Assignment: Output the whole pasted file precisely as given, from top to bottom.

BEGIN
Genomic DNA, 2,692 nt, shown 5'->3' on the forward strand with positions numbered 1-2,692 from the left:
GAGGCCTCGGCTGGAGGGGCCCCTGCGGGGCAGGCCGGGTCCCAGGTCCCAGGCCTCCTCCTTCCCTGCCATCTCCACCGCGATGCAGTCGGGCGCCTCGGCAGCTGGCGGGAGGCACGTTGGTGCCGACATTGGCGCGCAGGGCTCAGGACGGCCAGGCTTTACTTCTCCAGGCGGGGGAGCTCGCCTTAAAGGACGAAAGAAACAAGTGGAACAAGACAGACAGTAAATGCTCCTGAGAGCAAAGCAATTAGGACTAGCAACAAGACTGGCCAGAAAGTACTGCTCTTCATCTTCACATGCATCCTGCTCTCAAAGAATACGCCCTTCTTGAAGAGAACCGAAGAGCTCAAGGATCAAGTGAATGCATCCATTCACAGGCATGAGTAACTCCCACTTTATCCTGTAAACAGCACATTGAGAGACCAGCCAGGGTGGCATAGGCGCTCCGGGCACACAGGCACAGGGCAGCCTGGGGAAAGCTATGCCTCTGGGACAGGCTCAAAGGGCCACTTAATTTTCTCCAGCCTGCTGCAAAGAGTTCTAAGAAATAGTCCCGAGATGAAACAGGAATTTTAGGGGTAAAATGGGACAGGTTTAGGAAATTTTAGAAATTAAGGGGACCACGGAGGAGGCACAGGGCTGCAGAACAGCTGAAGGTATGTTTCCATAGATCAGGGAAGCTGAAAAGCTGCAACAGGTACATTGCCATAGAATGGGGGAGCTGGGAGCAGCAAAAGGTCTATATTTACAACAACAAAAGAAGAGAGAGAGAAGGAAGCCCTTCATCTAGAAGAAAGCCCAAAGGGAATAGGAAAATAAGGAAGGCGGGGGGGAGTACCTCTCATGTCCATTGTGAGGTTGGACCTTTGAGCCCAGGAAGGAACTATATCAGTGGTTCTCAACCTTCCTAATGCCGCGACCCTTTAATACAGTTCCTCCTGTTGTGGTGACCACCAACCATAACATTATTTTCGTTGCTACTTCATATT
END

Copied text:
Genomic DNA, 2,692 nt, shown 5'->3' on the forward strand with positions numbered 1-2,692 from the left:
GAGGCCTCGGCTGGAGGGGCCCCTGCGGGGCAGGCCGGGTCCCAGGTCCCAGGCCTCCTCCTTCCCTGCCATCTCCACCGCGATGCAGTCGGGCGCCTCGGCAGCTGGCGGGAGGCACGTTGGTGCCGACATTGGCGCGCAGGGCTCAGGACGGCCAGGCTTTACTTCTCCAGGCGGGGGAGCTCGCCTTAAAGGACGAAAGAAACAAGTGGAACAAGACAGACAGTAAATGCTCCTGAGAGCAAAGCAATTAGGACTAGCAACAAGACTGGCCAGAAAGTACTGCTCTTCATCTTCACATGCATCCTGCTCTCAAAGAATACGCCCTTCTTGAAGAGAACCGAAGAGCTCAAGGATCAAGTGAATGCATCCATTCACAGGCATGAGTAACTCCCACTTTATCCTGTAAACAGCACATTGAGAGACCAGCCAGGGTGGCATAGGCGCTCCGGGCACACAGGCACAGGGCAGCCTGGGGAAAGCTATGCCTCTGGGACAGGCTCAAAGGGCCACTTAATTTTCTCCAGCCTGCTGCAAAGAGTTCTAAGAAATAGTCCCGAGATGAAACAGGAATTTTAGGGGTAAAATGGGACAGGTTTAGGAAATTTTAGAAATTAAGGGGACCACGGAGGAGGCACAGGGCTGCAGAACAGCTGAAGGTATGTTTCCATAGATCAGGGAAGCTGAAAAGCTGCAACAGGTACATTGCCATAGAATGGGGGAGCTGGGAGCAGCAAAAGGTCTATATTTACAACAACAAAAGAAGAGAGAGAGAAGGAAGCCCTTCATCTAGAAGAAAGCCCAAAGGGAATAGGAAAATAAGGAAGGCGGGGGGGAGTACCTCTCATGTCCATTGTGAGGTTGGACCTTTGAGCCCAGGAAGGAACTATATCAGTGGTTCTCAACCTTCCTAATGCCGCGACCCTTTAATACAGTTCCTCCTGTTGTGGTGACCACCAACCATAACATTATTTTCGTTGCTACTTCATATT